We’re working with people all the time. People are the greatest expense and resource of an organization. As leaders, it’s important to get to know who you’re working with. How do you foster that relationship to understand people’s blind spots, how to lead them, how to manage them? How do you do that?

That’s a good question and it led me down a couple of places. We have a pretty open environment. We regularly communicate. Every morning at 7:59, because 7:59 is real-time. 8:00, people think that there’s a five-minute window on either side of it. It’s like, “Let’s have a meeting at 8:00 and somebody shows up at 8:03.” It’s close to 8:00. 7:59 is a time. I’m loose about a lot of things and there are other things that I’m not loose about.

That’s one of them, 7:59?

Trust is a big deal. The only way to be able to trust someone is to have two-way open and honest communication. Click To Tweet

We do our daily huddle and you go around the room. You want to hear from everyone. A win, gratitude and props out to someone. I want to start on a positive note. One of the other things that we’re doing or trying to get to is where people’s heads are at.

Especially in this environment that we’re in right now.

I’ve been doing this for years. For me, now it’s even more important, but it’s always been important. I don’t want to find out on Tuesday that someone’s been out of the game for a couple of days because I have not been mindful. I didn’t pass them in the hall. We didn’t have any communication. Our daily gatherings are managing by walking around our weekly meetings and trying to get everybody into the same place so that we know who’s where and what they’re doing.

Do you have one-on-ones with people all throughout the week or is it that morning huddle that everybody comes together and that’s where you get a sense of where everyone is?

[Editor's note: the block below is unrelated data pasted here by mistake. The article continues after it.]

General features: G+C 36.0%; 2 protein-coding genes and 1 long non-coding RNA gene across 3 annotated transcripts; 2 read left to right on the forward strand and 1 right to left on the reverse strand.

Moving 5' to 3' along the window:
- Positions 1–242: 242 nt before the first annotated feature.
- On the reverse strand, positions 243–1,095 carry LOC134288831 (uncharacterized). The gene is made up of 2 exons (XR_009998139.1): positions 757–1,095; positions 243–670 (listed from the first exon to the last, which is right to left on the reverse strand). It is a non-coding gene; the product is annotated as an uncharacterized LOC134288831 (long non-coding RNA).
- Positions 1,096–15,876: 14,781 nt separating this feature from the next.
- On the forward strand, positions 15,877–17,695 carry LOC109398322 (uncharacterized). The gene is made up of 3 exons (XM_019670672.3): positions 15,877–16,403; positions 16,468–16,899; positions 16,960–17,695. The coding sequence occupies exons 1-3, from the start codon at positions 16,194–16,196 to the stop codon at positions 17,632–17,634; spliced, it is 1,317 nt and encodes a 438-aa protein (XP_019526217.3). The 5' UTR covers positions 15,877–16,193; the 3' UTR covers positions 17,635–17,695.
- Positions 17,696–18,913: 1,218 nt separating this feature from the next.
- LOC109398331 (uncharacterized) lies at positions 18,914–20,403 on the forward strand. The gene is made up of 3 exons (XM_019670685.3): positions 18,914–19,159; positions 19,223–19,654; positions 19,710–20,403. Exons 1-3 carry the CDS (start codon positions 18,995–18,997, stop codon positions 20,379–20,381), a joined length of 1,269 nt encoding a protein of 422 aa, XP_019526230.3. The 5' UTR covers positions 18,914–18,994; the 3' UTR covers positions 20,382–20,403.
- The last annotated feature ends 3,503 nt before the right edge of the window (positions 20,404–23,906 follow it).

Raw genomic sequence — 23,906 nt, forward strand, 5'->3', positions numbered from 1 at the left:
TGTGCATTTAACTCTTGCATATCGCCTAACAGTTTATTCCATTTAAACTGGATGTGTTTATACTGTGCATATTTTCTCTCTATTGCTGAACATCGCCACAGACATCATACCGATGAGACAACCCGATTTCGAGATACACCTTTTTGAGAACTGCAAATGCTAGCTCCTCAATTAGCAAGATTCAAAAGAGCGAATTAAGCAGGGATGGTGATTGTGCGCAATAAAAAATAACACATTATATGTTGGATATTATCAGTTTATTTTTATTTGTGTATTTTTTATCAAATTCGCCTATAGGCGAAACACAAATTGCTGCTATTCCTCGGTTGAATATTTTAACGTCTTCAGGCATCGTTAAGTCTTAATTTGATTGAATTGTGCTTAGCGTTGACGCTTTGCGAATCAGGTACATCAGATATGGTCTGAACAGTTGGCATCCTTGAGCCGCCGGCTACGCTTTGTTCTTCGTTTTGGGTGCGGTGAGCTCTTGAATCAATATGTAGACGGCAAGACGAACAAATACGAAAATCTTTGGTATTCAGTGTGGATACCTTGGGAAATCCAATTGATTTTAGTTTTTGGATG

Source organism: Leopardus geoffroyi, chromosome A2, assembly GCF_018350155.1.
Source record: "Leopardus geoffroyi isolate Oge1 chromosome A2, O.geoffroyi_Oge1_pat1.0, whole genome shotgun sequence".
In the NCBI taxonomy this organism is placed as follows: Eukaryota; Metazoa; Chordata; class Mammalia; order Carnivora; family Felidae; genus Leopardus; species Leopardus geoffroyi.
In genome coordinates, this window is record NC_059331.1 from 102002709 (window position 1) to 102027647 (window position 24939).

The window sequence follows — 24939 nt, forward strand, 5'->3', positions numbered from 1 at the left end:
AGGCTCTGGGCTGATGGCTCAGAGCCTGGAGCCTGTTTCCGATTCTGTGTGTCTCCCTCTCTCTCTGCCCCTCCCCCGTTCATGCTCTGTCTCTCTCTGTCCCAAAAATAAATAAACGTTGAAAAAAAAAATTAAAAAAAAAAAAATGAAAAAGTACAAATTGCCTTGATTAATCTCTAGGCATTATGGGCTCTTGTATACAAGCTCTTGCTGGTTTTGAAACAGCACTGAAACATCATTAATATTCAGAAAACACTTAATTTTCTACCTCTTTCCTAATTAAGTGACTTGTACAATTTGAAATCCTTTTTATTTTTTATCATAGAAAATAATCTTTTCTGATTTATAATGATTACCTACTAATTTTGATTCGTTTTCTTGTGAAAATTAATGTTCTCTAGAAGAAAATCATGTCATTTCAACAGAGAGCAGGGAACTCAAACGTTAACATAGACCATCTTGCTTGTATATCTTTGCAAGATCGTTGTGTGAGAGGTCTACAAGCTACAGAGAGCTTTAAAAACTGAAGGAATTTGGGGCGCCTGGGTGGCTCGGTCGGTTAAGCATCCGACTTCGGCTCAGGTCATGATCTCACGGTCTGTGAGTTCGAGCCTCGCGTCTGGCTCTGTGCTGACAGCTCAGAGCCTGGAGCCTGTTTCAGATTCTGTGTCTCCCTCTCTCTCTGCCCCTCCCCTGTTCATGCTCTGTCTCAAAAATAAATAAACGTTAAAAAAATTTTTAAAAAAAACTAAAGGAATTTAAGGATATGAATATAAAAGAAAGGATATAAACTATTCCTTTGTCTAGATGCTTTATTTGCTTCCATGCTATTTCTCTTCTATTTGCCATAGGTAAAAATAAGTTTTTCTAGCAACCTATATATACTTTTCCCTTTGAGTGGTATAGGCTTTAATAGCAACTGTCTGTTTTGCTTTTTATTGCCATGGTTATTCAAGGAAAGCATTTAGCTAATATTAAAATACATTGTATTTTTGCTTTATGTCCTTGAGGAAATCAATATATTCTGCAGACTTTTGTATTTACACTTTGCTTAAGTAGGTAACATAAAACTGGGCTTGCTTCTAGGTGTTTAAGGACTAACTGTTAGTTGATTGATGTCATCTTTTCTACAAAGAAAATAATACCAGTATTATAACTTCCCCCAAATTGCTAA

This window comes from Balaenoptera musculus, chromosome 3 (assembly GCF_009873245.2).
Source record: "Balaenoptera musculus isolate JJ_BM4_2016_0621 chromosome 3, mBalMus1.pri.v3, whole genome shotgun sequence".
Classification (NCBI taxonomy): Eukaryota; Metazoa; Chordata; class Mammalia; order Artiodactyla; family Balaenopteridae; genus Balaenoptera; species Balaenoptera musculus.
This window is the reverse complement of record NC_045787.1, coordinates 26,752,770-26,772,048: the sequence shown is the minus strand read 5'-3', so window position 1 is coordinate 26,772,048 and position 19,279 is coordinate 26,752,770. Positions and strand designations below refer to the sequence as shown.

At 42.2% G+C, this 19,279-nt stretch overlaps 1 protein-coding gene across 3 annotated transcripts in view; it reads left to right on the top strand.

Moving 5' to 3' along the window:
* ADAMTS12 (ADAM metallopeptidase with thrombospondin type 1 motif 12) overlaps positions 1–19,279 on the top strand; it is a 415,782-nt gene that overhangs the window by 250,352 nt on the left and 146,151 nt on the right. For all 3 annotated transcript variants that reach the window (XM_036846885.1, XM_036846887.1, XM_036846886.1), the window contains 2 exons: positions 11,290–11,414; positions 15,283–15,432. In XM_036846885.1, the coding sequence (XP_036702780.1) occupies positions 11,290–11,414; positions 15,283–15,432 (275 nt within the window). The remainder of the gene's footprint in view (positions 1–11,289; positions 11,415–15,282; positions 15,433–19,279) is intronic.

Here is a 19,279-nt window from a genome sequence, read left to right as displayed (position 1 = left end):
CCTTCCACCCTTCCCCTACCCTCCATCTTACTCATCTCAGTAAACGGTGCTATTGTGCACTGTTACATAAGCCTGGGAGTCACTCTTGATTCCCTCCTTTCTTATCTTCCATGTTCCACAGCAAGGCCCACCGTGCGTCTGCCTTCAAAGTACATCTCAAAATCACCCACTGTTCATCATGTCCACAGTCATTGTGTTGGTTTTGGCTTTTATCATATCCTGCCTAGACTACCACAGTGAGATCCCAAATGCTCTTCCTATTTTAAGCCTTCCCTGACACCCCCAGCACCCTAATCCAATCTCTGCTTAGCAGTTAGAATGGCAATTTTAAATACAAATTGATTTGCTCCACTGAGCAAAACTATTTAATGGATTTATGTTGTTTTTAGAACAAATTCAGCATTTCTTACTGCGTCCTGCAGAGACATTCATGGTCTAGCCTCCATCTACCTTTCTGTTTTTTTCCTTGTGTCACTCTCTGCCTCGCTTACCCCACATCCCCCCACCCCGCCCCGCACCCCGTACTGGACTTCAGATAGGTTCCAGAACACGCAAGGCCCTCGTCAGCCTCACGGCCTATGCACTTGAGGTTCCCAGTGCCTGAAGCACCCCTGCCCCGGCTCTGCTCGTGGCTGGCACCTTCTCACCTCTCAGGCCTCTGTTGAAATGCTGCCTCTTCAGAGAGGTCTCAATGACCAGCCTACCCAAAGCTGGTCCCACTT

One-on-ones don’t happen weekly. They probably happen on a less frequent basis for some of the people. There are others that we do have daily communication and meeting with. I shouldn’t say on an as-needed basis, but a regularly scheduled, just not as frequent.

It’s important to us as the leader of an organization, especially one as successful as yours, where you are in that Inc. 5000 fastest growing company category. It’s important to have your finger on the pulse of the people that you’re managing. Was the Inc. 5000 on your radar? Was that a plan or was that something that you were like, “We can probably qualify for this?” How did that all come together?

By itself, it was not on the radar. I am quite a bit older than you are. The expression, “It’s all downhill from here,” is something that sounds easy and positive because you’re at the top of the hill and you’re going down. Is it all uphill from here or is it all downhill from here? I guess it’s your perspective. It’s above par and below par. Years ago, July of 2017 and this is my story over the past few years, I made a conscious decision to take what was a lifestyle business and move it to something more significant and substantive. I say significant and substantive because back then if I were to get hit by a bus, the business was going to struggle. I’m at the point. I touch everything in appropriate ways. This was my realization. I’m on a cruise. We’re in the Pacific Ocean. It is payroll day. I get an email that it’s payroll and I’m the only one who can approve payroll at that time but I couldn’t get on the internet to approve payroll. I did it the following day in port. It was fine. I thought we needed three days. It was only two days. The point is that I had a realization that I was the bottleneck.

At that point, I decided that I was going to do what was necessary to make it such that there was no one person including myself that held the keys to the castle that if we lost those keys, we had a problem. At that point, I did what I’ll call is getting back to basics. I looked at lots of different things. I went back to the basics of building a business. First of all, quantifying what your target market is, developing your unique selling proposition, determining what your core values are, visiting with your existing clients and all the basics. We grew in that 2.5 years by 142%.